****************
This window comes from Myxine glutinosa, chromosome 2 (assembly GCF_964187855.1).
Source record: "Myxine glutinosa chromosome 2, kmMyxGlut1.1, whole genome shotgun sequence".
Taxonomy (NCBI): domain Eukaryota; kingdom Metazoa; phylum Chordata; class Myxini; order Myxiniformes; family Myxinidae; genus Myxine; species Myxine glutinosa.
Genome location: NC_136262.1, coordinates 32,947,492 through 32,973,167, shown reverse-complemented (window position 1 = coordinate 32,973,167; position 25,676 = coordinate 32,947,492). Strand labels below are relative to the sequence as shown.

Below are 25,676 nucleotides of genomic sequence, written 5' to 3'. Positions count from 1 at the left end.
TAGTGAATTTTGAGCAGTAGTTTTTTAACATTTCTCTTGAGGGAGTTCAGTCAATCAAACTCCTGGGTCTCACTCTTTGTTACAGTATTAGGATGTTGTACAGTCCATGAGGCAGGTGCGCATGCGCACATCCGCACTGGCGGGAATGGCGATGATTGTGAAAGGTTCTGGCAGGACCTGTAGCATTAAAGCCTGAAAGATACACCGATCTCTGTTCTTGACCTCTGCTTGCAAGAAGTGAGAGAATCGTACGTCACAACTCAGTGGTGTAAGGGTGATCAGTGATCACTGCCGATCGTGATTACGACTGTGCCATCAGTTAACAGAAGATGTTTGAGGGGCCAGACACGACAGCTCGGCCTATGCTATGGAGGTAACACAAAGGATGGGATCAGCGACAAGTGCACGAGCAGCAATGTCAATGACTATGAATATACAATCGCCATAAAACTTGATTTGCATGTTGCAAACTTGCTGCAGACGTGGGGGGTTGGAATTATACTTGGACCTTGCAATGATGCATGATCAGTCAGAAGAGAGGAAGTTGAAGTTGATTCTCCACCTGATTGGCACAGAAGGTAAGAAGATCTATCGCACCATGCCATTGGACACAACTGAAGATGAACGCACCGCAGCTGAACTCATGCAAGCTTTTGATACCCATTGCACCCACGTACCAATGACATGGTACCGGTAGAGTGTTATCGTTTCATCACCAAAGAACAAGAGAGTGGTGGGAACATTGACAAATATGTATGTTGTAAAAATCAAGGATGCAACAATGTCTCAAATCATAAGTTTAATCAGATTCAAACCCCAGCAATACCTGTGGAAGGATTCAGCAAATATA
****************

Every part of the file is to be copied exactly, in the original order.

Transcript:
This window comes from Myxine glutinosa, chromosome 2 (assembly GCF_964187855.1).
Source record: "Myxine glutinosa chromosome 2, kmMyxGlut1.1, whole genome shotgun sequence".
Taxonomy (NCBI): domain Eukaryota; kingdom Metazoa; phylum Chordata; class Myxini; order Myxiniformes; family Myxinidae; genus Myxine; species Myxine glutinosa.
Genome location: NC_136262.1, coordinates 32,947,492 through 32,973,167, shown reverse-complemented (window position 1 = coordinate 32,973,167; position 25,676 = coordinate 32,947,492). Strand labels below are relative to the sequence as shown.

Below are 25,676 nucleotides of genomic sequence, written 5' to 3'. Positions count from 1 at the left end.
TAGTGAATTTTGAGCAGTAGTTTTTTAACATTTCTCTTGAGGGAGTTCAGTCAATCAAACTCCTGGGTCTCACTCTTTGTTACAGTATTAGGATGTTGTACAGTCCATGAGGCAGGTGCGCATGCGCACATCCGCACTGGCGGGAATGGCGATGATTGTGAAAGGTTCTGGCAGGACCTGTAGCATTAAAGCCTGAAAGATACACCGATCTCTGTTCTTGACCTCTGCTTGCAAGAAGTGAGAGAATCGTACGTCACAACTCAGTGGTGTAAGGGTGATCAGTGATCACTGCCGATCGTGATTACGACTGTGCCATCAGTTAACAGAAGATGTTTGAGGGGCCAGACACGACAGCTCGGCCTATGCTATGGAGGTAACACAAAGGATGGGATCAGCGACAAGTGCACGAGCAGCAATGTCAATGACTATGAATATACAATCGCCATAAAACTTGATTTGCATGTTGCAAACTTGCTGCAGACGTGGGGGGTTGGAATTATACTTGGACCTTGCAATGATGCATGATCAGTCAGAAGAGAGGAAGTTGAAGTTGATTCTCCACCTGATTGGCACAGAAGGTAAGAAGATCTATCGCACCATGCCATTGGACACAACTGAAGATGAACGCACCGCAGCTGAACTCATGCAAGCTTTTGATACCCATTGCACCCACGTACCAATGACATGGTACCGGTAGAGTGTTATCGTTTCATCACCAAAGAACAAGAGAGTGGTGGGAACATTGACAAATATGTATGTTGTAAAAATCAAGGATGCAACAATGTCTCAAATCATAAGTTTAATCAGATTCAAACCCCAGCAATACCTGTGGAAGGATTCAGCAAATATA